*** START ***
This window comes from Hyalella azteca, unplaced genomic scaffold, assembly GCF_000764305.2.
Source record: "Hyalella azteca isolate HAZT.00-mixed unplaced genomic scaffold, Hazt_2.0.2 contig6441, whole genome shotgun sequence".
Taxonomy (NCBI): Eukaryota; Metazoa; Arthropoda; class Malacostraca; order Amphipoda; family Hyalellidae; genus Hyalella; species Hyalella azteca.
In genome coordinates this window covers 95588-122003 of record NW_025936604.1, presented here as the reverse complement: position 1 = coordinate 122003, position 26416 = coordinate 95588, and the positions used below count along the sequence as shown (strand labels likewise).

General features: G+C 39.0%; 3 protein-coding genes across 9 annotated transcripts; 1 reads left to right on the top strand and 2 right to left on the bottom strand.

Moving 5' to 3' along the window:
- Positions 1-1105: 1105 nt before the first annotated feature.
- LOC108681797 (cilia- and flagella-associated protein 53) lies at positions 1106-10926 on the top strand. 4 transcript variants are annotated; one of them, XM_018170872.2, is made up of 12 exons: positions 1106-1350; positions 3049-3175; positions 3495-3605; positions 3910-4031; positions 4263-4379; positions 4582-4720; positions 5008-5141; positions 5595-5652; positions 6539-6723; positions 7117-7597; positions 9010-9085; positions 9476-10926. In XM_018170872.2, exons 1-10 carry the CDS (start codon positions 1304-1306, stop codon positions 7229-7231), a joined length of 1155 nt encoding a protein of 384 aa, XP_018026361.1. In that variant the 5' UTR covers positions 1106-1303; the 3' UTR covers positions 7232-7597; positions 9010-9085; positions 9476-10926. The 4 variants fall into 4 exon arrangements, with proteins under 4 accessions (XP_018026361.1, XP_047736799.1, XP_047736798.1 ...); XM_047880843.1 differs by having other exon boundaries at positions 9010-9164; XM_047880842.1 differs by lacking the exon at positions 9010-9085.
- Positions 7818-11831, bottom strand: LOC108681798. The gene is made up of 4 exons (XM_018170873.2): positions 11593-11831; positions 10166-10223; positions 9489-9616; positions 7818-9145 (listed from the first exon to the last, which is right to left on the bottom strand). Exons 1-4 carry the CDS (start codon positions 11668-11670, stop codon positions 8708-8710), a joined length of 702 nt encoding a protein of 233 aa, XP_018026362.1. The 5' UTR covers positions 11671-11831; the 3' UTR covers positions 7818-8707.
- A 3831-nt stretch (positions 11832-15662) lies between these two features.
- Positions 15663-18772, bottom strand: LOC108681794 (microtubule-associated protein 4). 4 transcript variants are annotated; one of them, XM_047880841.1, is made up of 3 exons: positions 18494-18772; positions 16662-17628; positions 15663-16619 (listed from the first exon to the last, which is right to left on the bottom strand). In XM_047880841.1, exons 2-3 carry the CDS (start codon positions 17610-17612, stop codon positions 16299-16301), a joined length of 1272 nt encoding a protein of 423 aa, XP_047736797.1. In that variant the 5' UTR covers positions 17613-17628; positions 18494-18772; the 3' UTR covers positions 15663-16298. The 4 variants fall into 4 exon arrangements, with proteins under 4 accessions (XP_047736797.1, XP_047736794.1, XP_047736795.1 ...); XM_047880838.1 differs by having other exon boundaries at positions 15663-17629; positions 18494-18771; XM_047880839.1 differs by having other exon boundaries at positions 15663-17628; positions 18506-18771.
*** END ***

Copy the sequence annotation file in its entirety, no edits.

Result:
This window comes from Hyalella azteca, unplaced genomic scaffold, assembly GCF_000764305.2.
Source record: "Hyalella azteca isolate HAZT.00-mixed unplaced genomic scaffold, Hazt_2.0.2 contig6441, whole genome shotgun sequence".
Taxonomy (NCBI): Eukaryota; Metazoa; Arthropoda; class Malacostraca; order Amphipoda; family Hyalellidae; genus Hyalella; species Hyalella azteca.
In genome coordinates this window covers 95588-122003 of record NW_025936604.1, presented here as the reverse complement: position 1 = coordinate 122003, position 26416 = coordinate 95588, and the positions used below count along the sequence as shown (strand labels likewise).

General features: G+C 39.0%; 3 protein-coding genes across 9 annotated transcripts; 1 reads left to right on the top strand and 2 right to left on the bottom strand.

Moving 5' to 3' along the window:
- Positions 1-1105: 1105 nt before the first annotated feature.
- LOC108681797 (cilia- and flagella-associated protein 53) lies at positions 1106-10926 on the top strand. 4 transcript variants are annotated; one of them, XM_018170872.2, is made up of 12 exons: positions 1106-1350; positions 3049-3175; positions 3495-3605; positions 3910-4031; positions 4263-4379; positions 4582-4720; positions 5008-5141; positions 5595-5652; positions 6539-6723; positions 7117-7597; positions 9010-9085; positions 9476-10926. In XM_018170872.2, exons 1-10 carry the CDS (start codon positions 1304-1306, stop codon positions 7229-7231), a joined length of 1155 nt encoding a protein of 384 aa, XP_018026361.1. In that variant the 5' UTR covers positions 1106-1303; the 3' UTR covers positions 7232-7597; positions 9010-9085; positions 9476-10926. The 4 variants fall into 4 exon arrangements, with proteins under 4 accessions (XP_018026361.1, XP_047736799.1, XP_047736798.1 ...); XM_047880843.1 differs by having other exon boundaries at positions 9010-9164; XM_047880842.1 differs by lacking the exon at positions 9010-9085.
- Positions 7818-11831, bottom strand: LOC108681798. The gene is made up of 4 exons (XM_018170873.2): positions 11593-11831; positions 10166-10223; positions 9489-9616; positions 7818-9145 (listed from the first exon to the last, which is right to left on the bottom strand). Exons 1-4 carry the CDS (start codon positions 11668-11670, stop codon positions 8708-8710), a joined length of 702 nt encoding a protein of 233 aa, XP_018026362.1. The 5' UTR covers positions 11671-11831; the 3' UTR covers positions 7818-8707.
- A 3831-nt stretch (positions 11832-15662) lies between these two features.
- Positions 15663-18772, bottom strand: LOC108681794 (microtubule-associated protein 4). 4 transcript variants are annotated; one of them, XM_047880841.1, is made up of 3 exons: positions 18494-18772; positions 16662-17628; positions 15663-16619 (listed from the first exon to the last, which is right to left on the bottom strand). In XM_047880841.1, exons 2-3 carry the CDS (start codon positions 17610-17612, stop codon positions 16299-16301), a joined length of 1272 nt encoding a protein of 423 aa, XP_047736797.1. In that variant the 5' UTR covers positions 17613-17628; positions 18494-18772; the 3' UTR covers positions 15663-16298. The 4 variants fall into 4 exon arrangements, with proteins under 4 accessions (XP_047736797.1, XP_047736794.1, XP_047736795.1 ...); XM_047880838.1 differs by having other exon boundaries at positions 15663-17629; positions 18494-18771; XM_047880839.1 differs by having other exon boundaries at positions 15663-17628; positions 18506-18771.